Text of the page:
EXPECTATIONS OF THE PARENTS
- Parents can support their child by discussing their home learning JIGSAW tasks with them and are encouraged to work with their child to help the child complete the task set.
- The home learning journal is intended to be used as a record of any home learning tasks completed; each family can choose the level they which to extend the recording process, for example, some parents and children may choose to take a photograph or do some writing about a task that has been completed, over and above the actual requirements of the task.
- Parents are asked to sign their child’s home learning journal when a task has been completed and bring it into class. Other ways to record a completed task, for example, a photograph or written log of how a task has been completed, unless specified in the task, are not expected with every piece of home learning, but are very welcome as a way to enhance the sharing and celebration of the learning experiences.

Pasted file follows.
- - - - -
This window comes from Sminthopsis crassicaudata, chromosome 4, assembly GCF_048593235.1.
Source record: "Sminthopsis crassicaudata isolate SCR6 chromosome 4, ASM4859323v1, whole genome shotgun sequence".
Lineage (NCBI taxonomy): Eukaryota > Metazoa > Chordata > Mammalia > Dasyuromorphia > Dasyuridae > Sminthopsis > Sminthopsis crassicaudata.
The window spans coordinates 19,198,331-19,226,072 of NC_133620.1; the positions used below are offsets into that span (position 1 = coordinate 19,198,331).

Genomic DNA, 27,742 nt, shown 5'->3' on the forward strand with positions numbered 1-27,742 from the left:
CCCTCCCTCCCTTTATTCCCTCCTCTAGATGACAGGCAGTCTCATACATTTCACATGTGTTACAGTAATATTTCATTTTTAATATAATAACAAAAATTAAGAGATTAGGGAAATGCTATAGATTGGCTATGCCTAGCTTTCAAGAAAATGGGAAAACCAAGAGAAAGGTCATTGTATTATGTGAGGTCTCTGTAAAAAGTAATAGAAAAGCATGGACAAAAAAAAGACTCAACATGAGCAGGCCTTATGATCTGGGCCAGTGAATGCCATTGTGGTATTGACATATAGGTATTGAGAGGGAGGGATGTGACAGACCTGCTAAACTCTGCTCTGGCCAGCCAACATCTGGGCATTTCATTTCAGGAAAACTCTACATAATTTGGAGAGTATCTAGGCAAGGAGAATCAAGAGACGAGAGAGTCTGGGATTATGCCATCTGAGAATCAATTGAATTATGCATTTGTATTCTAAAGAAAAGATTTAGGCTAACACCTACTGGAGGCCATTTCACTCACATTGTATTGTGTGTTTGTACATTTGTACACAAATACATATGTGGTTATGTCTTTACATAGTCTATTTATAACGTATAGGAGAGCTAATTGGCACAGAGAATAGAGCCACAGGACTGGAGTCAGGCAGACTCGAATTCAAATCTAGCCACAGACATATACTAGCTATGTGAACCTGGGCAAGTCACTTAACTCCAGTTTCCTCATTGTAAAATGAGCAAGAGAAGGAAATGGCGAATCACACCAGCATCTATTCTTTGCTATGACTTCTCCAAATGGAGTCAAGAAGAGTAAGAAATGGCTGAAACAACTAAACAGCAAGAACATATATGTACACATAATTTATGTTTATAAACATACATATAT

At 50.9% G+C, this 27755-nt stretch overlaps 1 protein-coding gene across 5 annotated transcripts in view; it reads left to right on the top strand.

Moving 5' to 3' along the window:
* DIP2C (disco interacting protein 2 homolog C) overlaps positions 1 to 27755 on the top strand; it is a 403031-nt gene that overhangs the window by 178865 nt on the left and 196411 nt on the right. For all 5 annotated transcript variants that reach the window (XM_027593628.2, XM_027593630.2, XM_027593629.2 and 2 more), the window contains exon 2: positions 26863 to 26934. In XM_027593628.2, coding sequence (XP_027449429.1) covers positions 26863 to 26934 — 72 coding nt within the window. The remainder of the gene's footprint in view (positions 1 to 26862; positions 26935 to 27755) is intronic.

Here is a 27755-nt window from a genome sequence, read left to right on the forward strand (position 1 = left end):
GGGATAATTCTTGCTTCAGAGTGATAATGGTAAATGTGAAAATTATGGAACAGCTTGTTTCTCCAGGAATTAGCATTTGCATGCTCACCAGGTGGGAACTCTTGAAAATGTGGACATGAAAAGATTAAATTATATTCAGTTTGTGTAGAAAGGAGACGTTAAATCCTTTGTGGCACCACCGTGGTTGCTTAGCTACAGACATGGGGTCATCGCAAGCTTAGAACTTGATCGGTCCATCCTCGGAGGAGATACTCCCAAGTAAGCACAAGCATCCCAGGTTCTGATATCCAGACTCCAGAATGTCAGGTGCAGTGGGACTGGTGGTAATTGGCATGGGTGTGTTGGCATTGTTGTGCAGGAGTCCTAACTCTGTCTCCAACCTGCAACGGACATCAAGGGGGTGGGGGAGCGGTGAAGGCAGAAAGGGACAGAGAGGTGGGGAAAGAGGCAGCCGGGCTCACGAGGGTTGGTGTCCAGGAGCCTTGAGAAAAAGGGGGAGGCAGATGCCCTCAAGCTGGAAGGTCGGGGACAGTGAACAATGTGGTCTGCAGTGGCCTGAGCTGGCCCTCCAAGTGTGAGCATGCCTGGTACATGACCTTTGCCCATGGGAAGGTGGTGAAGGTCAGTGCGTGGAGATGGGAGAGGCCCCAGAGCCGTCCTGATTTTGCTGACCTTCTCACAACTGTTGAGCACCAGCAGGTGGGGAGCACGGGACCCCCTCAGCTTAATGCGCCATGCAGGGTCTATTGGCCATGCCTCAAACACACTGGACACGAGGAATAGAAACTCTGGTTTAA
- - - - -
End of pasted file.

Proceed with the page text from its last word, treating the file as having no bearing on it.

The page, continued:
- Parents are actively encouraged to hear their child read on a daily basis in EYFS and KS1 and to record a comment to acknowledge their reading in their child’s home/school reading record.
- Parents can also support their children by helping them learning spellings and times tables.
- Once children become fluent and confident readers, as they move through KS2, parents are encouraged to support their child in developing a regular reading routine at home. KS2 children are expected to spend some time each day reading at home – this does not necessarily need to involve reading aloud to an adult but parents are encouraged to monitor their child’s reading. Parents are also asked to record, or support their child to record, when they do read in their home/school reading record.